In their pursuit of innovation through R&D, pharmaceutical companies encounter numerous challenges such as inefficiency in the regulatory process, cost control, and decisions by governments to block innovative medicines. In the UK, for instance, pharmaceutical companies have decried the decision by the National Institute for Health and Care Excellence (Nice). Nice is responsible for regulating the prices of drugs through cost control. To many pharmaceutical companies, such price control measures are an indication that the institute is insensitive to the growing need to invest heavily in R$D in the pursuit of innovation.

 One of the ways through which R&D investments are directed is platform innovation. Through platforms, companies are able to engage in incremental innovation. The platforms act as the foundation that individual firms can build upon to come up with new designs. One example manifests itself in the semiconductor industry, where companies like Intel have come up with platforms that are relied upon to manufacture a wide range of products such as chipsets. Another example is that of car manufacturers, who produce vehicles that differ in style but are based on common engine components. The case of Sony’s “Walkman” technology provides another example of R&D efforts that have led to the establishment of a platform (Tidd, Bessant & Pavitt, 2009). Walkman was originally a Sony product. However, through innovation, it has been adopted as a platform for different manufacturers who deploy the technology to produce a wide range of items including MP3 and minidisk players (Tidd, Bessant & Pavitt, 2009).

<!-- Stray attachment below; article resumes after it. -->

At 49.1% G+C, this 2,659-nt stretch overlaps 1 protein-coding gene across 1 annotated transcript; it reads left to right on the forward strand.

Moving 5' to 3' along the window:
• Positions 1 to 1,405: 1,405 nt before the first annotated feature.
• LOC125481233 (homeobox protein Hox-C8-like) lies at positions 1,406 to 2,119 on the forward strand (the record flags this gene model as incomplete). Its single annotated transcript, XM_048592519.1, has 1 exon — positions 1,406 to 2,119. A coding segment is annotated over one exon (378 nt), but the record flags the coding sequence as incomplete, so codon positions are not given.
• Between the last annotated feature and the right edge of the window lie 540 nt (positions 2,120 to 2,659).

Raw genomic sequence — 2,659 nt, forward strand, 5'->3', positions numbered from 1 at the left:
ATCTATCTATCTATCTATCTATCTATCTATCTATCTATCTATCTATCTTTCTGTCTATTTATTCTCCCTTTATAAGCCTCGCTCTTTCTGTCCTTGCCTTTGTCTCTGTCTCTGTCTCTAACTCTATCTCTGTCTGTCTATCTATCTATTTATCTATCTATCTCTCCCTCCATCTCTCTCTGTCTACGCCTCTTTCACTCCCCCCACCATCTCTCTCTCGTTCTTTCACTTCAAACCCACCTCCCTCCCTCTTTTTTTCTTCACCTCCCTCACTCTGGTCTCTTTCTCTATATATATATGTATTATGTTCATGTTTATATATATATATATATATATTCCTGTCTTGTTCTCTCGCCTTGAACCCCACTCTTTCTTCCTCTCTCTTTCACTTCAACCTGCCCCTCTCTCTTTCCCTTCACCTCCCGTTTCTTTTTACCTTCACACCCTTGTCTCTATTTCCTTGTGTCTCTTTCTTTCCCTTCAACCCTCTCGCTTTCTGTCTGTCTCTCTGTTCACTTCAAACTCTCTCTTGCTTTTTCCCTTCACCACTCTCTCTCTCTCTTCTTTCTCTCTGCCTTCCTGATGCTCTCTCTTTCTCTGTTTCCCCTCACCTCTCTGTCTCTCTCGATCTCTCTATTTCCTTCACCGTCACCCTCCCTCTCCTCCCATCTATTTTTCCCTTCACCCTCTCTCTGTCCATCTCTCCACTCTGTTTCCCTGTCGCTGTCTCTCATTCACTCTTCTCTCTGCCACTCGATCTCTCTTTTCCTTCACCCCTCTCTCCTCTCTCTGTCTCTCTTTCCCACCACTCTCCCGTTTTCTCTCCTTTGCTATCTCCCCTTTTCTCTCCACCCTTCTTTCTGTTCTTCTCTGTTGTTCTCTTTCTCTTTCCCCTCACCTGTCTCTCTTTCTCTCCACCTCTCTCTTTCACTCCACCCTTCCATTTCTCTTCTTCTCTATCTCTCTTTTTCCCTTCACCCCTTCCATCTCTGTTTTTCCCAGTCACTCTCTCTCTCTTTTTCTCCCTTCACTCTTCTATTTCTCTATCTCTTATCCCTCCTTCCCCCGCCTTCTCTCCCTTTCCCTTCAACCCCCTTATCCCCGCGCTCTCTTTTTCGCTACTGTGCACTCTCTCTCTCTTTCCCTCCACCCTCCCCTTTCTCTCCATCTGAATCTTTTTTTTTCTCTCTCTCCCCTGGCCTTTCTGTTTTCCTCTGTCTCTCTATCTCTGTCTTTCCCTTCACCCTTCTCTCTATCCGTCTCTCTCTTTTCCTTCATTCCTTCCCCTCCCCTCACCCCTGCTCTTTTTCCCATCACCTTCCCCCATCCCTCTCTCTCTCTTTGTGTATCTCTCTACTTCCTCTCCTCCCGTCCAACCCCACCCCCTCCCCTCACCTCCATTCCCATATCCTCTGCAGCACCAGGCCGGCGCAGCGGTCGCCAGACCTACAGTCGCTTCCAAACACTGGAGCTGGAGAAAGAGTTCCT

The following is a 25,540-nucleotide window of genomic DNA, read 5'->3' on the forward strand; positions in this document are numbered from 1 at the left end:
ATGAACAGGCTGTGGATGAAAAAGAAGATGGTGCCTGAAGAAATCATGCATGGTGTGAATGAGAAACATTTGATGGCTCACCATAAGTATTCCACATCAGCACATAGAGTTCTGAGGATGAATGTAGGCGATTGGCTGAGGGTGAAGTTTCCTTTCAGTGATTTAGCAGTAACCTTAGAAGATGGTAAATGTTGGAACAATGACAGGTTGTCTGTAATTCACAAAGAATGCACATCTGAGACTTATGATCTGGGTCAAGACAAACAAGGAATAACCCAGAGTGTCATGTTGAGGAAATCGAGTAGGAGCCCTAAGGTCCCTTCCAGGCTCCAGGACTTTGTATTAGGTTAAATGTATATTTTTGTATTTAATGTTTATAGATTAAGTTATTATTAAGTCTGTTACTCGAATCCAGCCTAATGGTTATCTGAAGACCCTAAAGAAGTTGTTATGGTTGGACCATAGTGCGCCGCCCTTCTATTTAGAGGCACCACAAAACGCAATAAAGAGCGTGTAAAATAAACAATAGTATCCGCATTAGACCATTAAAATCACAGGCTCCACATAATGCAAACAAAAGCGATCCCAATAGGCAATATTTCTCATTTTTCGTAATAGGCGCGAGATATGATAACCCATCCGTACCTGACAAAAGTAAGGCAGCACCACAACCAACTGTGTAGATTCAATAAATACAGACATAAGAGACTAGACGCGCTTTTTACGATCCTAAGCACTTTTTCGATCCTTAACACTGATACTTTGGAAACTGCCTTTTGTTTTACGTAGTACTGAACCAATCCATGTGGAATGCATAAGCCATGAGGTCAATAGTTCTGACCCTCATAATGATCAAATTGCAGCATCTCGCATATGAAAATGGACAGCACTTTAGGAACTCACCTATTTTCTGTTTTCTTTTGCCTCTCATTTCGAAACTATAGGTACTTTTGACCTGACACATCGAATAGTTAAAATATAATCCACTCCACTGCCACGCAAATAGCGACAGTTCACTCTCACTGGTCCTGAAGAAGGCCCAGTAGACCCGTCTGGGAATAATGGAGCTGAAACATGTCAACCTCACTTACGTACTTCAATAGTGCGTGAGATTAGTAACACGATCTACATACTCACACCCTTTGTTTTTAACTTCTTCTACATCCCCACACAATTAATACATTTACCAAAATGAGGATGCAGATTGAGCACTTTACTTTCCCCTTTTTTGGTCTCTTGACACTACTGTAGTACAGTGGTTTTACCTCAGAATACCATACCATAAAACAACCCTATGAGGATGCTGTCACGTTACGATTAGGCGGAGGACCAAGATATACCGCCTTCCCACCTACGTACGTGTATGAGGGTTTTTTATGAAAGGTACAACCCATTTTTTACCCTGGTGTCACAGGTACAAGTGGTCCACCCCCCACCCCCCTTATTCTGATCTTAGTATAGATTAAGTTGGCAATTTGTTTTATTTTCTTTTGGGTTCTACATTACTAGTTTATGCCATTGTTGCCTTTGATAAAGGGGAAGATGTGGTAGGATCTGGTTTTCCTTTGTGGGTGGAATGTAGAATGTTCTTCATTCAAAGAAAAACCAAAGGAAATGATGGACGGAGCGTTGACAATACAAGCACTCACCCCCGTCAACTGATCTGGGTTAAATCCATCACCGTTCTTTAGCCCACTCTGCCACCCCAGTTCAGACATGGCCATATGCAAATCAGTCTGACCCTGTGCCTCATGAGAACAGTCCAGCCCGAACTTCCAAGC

Companies are increasingly relying on platforms to obtain a return on R&D investment. They do this through the deployment of technology in different market fields. A case in point is Procter & Gamble’s decision to invest in the development of cyclodextrin, which was originally intended for use in detergents (Tidd, Bessant & Pavitt, 2009). However, the technology ended up being used in different categories of products such as fine fragrances, odour control detergents, and bleaches.

However, the fact that a company has invested in R&D does not mean that it has a clear innovation strategy. It is extremely difficult for a company to make a return on R&D investment without putting in place a clear innovation strategy (Von Stamm, 2003). This is indeed a major challenge that many firms face today. In the quest to give shape to such a strategy, firms must begin by searching for ways through which they can benefit from innovation. Secondly, they must select what innovations they are going to pursue and the reasons for pursuing them, thirdly, they must come up with a decision on implementation. Lastly, a decision on how benefit from the innovation process.

It is difficult for a company to manage the innovation process owing to its sheer complexity (Avnimelech, 2008). The processes and outcomes of an R&D investment may vary depending on circumstances. For example, many large companies that rely heavily on science such as drug companies often come up with processes that rely heavily on the search for patents as well as formal R&D for long-term use. In contrast, smaller subcontractors in the field of engineering tend to be interested primarily on the capability to implement findings rapidly to obtain huge returns in the short- and medium-term contexts. Another example is that of retailers, who may not express enthusiasm in regards to formal R&D, yet they continually scan the business environment to understand changes in consumer trends as a basis for introducing changes in their marketing strategies.

Those who produce consumer goods may be interested primarily on the rapidity of the process of developing and launching new products. They may put a lot of attention on the need to reposition the existing product platforms. In contrast, engineering companies that undertake mega construction projects are more likely to embrace design-intensity. Moreover, they are normally highly dependent upon systems through which projects are managed as well as an integrated approach during the implementation process. Organisations operating in the public sector have to put into consideration a completely different set of challenges, including the need to adapt their innovation processes to strong regulatory influence and external political interference.